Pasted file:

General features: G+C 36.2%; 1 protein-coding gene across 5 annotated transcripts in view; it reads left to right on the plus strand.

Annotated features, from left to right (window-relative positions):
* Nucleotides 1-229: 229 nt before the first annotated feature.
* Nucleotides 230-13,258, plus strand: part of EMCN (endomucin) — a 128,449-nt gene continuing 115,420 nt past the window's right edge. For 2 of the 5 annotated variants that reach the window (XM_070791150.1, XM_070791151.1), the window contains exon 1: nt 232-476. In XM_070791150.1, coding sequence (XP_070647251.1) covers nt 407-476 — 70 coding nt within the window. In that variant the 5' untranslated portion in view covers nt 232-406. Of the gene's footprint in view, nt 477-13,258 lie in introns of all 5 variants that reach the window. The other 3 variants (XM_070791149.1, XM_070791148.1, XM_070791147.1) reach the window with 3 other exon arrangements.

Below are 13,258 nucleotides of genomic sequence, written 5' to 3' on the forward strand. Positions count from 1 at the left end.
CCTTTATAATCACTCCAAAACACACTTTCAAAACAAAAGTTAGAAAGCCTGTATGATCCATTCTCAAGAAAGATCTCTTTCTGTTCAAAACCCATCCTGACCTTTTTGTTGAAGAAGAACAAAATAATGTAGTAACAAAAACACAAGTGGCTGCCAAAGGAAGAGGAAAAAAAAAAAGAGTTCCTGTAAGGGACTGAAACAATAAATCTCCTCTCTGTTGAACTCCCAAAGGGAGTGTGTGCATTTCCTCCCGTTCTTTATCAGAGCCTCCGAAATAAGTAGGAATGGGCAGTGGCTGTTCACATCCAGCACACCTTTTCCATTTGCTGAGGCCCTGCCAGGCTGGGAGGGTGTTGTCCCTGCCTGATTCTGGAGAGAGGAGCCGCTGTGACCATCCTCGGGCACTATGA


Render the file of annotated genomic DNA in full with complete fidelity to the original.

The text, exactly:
General features: G+C 36.2%; 1 protein-coding gene across 5 annotated transcripts in view; it reads left to right on the plus strand.

Annotated features, from left to right (window-relative positions):
* Nucleotides 1-229: 229 nt before the first annotated feature.
* Nucleotides 230-13,258, plus strand: part of EMCN (endomucin) — a 128,449-nt gene continuing 115,420 nt past the window's right edge. For 2 of the 5 annotated variants that reach the window (XM_070791150.1, XM_070791151.1), the window contains exon 1: nt 232-476. In XM_070791150.1, coding sequence (XP_070647251.1) covers nt 407-476 — 70 coding nt within the window. In that variant the 5' untranslated portion in view covers nt 232-406. Of the gene's footprint in view, nt 477-13,258 lie in introns of all 5 variants that reach the window. The other 3 variants (XM_070791149.1, XM_070791148.1, XM_070791147.1) reach the window with 3 other exon arrangements.

Below are 13,258 nucleotides of genomic sequence, written 5' to 3' on the forward strand. Positions count from 1 at the left end.
CCTTTATAATCACTCCAAAACACACTTTCAAAACAAAAGTTAGAAAGCCTGTATGATCCATTCTCAAGAAAGATCTCTTTCTGTTCAAAACCCATCCTGACCTTTTTGTTGAAGAAGAACAAAATAATGTAGTAACAAAAACACAAGTGGCTGCCAAAGGAAGAGGAAAAAAAAAAAGAGTTCCTGTAAGGGACTGAAACAATAAATCTCCTCTCTGTTGAACTCCCAAAGGGAGTGTGTGCATTTCCTCCCGTTCTTTATCAGAGCCTCCGAAATAAGTAGGAATGGGCAGTGGCTGTTCACATCCAGCACACCTTTTCCATTTGCTGAGGCCCTGCCAGGCTGGGAGGGTGTTGTCCCTGCCTGATTCTGGAGAGAGGAGCCGCTGTGACCATCCTCGGGCACTATGA